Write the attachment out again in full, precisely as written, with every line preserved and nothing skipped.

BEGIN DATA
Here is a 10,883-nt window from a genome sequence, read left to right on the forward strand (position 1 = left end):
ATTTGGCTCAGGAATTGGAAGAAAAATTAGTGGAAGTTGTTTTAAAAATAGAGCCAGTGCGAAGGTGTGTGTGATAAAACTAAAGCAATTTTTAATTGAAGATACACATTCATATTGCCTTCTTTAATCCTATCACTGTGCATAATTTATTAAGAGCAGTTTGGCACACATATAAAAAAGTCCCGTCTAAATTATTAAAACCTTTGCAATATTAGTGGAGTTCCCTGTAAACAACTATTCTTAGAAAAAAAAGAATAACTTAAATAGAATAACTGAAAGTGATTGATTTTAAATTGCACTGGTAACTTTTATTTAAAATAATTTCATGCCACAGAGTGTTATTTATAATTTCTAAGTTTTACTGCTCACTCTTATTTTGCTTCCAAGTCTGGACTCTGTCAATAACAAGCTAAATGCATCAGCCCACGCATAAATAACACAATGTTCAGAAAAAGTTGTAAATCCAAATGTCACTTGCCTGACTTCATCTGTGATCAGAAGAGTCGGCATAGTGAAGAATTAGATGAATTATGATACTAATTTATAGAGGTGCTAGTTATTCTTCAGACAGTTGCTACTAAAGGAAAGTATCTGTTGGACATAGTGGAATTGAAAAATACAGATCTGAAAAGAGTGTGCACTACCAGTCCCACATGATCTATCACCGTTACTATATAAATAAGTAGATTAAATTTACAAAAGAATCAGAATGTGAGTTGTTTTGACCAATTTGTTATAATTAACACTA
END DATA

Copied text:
Here is a 10,883-nt window from a genome sequence, read left to right on the forward strand (position 1 = left end):
ATTTGGCTCAGGAATTGGAAGAAAAATTAGTGGAAGTTGTTTTAAAAATAGAGCCAGTGCGAAGGTGTGTGTGATAAAACTAAAGCAATTTTTAATTGAAGATACACATTCATATTGCCTTCTTTAATCCTATCACTGTGCATAATTTATTAAGAGCAGTTTGGCACACATATAAAAAAGTCCCGTCTAAATTATTAAAACCTTTGCAATATTAGTGGAGTTCCCTGTAAACAACTATTCTTAGAAAAAAAAGAATAACTTAAATAGAATAACTGAAAGTGATTGATTTTAAATTGCACTGGTAACTTTTATTTAAAATAATTTCATGCCACAGAGTGTTATTTATAATTTCTAAGTTTTACTGCTCACTCTTATTTTGCTTCCAAGTCTGGACTCTGTCAATAACAAGCTAAATGCATCAGCCCACGCATAAATAACACAATGTTCAGAAAAAGTTGTAAATCCAAATGTCACTTGCCTGACTTCATCTGTGATCAGAAGAGTCGGCATAGTGAAGAATTAGATGAATTATGATACTAATTTATAGAGGTGCTAGTTATTCTTCAGACAGTTGCTACTAAAGGAAAGTATCTGTTGGACATAGTGGAATTGAAAAATACAGATCTGAAAAGAGTGTGCACTACCAGTCCCACATGATCTATCACCGTTACTATATAAATAAGTAGATTAAATTTACAAAAGAATCAGAATGTGAGTTGTTTTGACCAATTTGTTATAATTAACACTA